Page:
Report says project for wider NHS to get at GP data is overdue, over budget and under-performing
A catalogue of errors has led to the General Practice Extraction Service (GPES) joining the list of NHS IT failures, the National Audit Office (NAO) has declared.
Its newly published report on the IT system – designed to allow NHS organisations to extract data from English GPs’ computer systems – says it has come in at a cost way over the original budget and, eight years after the project began, cannot yet provide the service that was intended. So far NHS England is the only organisation to have extracted data from the system.
Although the original business case said the service would begin in 2009-10, it was not until April 2014 that the first data was provided to a customer. In the meantime, potential customers had begun to use alternative sources of data.
The NAO investigation was prompted by its financial audit of the Health and Social Care Information Centre (HSCIC), which showed the centre had agreed to pay additional charges to one of the main suppliers, Atos IT Services, when the GPES was not working as expected. This came after responsibility for the project was transferred to the HSCIC from its predecessor, the NHS Information Centre (NHSIC).
Mistakes were made in the original procurement and contract management, but the situation became more tangled in 2001, when a technical review led to changes in the design. The requirement for each GP system supplier to adopt a common query language for extraction systems was dropped in favour of logical ‘business rules’, and followed by a failure to agree detailed requirements with Atos.
Further problems arose around using a fixed priced contractual model with ‘agile’ parts.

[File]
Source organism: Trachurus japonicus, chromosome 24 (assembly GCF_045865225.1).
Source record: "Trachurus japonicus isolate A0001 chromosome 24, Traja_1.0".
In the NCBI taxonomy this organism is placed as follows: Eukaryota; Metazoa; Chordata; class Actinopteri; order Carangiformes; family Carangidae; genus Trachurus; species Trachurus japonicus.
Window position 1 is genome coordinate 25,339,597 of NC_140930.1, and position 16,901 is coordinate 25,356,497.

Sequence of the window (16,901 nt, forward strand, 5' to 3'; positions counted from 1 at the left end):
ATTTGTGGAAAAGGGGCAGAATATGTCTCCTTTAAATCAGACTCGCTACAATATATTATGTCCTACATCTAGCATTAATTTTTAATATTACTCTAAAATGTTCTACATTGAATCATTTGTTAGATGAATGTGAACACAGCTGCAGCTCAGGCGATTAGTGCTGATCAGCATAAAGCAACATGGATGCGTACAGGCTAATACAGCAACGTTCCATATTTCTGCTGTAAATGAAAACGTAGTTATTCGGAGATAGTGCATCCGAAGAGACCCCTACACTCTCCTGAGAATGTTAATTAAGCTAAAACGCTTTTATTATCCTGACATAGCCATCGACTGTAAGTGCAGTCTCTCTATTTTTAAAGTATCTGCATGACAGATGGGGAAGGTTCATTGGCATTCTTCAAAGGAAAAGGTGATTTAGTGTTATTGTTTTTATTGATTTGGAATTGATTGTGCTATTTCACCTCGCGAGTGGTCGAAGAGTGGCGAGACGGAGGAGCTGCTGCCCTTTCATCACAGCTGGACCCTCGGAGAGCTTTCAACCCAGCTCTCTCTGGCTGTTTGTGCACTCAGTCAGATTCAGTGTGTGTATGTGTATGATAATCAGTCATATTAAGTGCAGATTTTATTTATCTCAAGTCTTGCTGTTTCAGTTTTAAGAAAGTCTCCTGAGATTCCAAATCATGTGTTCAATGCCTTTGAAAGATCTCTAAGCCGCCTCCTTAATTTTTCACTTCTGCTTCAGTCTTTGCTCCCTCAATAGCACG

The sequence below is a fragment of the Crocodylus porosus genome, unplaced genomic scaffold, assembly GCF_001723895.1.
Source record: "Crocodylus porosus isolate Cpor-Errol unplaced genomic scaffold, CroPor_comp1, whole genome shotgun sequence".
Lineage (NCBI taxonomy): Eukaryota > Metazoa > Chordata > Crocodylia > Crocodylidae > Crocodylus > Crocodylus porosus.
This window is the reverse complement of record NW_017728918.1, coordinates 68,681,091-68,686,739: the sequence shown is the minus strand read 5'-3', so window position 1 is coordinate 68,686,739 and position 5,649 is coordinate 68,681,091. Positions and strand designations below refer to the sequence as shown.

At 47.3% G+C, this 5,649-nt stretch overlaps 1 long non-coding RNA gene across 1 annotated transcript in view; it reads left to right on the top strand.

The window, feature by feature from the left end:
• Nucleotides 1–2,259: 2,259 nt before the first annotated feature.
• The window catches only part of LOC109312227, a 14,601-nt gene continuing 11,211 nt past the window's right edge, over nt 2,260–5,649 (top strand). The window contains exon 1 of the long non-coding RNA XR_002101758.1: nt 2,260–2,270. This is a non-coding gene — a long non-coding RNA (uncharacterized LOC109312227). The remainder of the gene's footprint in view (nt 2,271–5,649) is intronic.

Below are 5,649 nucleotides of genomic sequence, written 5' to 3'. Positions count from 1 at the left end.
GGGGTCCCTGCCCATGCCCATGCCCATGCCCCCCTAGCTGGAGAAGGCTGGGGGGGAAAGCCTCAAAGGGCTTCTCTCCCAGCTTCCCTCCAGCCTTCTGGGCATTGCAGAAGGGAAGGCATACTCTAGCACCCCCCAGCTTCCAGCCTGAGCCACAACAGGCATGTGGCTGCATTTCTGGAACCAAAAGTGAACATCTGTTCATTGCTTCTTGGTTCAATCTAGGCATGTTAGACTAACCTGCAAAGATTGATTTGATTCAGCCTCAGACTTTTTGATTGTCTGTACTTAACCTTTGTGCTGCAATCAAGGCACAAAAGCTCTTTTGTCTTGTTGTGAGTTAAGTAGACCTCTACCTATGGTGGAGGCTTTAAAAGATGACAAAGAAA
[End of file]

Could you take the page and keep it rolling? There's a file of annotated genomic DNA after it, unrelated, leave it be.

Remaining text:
All of this led to the cost of the programme rising from £14 million to £40 million during the planning and procurement stage, since when there have been at least £5.5 million in write-offs and delay costs.
When the system was transferred to HSCIC in 2013 it found fundamental design flaws which meant it could not deal with complex, ‘real life’ data, and was not sufficiently comprehensive to identify the problems.
Meanwhile, the time needed to design a new type of extract and restrictions in the contract severely limit HSCIC’s ability to provide data in response to requests. This has prompted the NAO to say it is unlikely that the GPES can provide the service as planned in its current form.
This leaves a situation in which the collection and analysis of primary care data is still fragmented, making it difficult to use it in monitoring quality, planning and paying for health services and supporting medical research.
Despite the damning verdict on the programme, the NAO says the GPES still has potential advantages over the alternatives, especially in extracting data types from across England.
It acknowledges that HSCIC has put in place a plan to correct the failures and says that further money is needed to improve or replace the GPES.
In response, the HSCIC issued a statement saying that since taking over the GPES it had stabilised the service to ensure it could facilitate Quality and Outcomes Framework payments to GP practices, and built upon this with faster, live reports for the addition of automated payments for conditions such as dementia and rotavirus.
“After stabilising the service we are working with organisations that have previously made extract requests to agree on their current requirements and be realistic on what can be achieved,” it said. “We expect to complete 24 different types of data extract in 2015-16.
“We are working hard with system suppliers to ensure that together we ensure GPES runs at full capacity and that new contract negotiations move forward in a positive way. We are exploiting all technological aspects of the current service and are expanding on this with our technical expertise to make the extraction process faster.”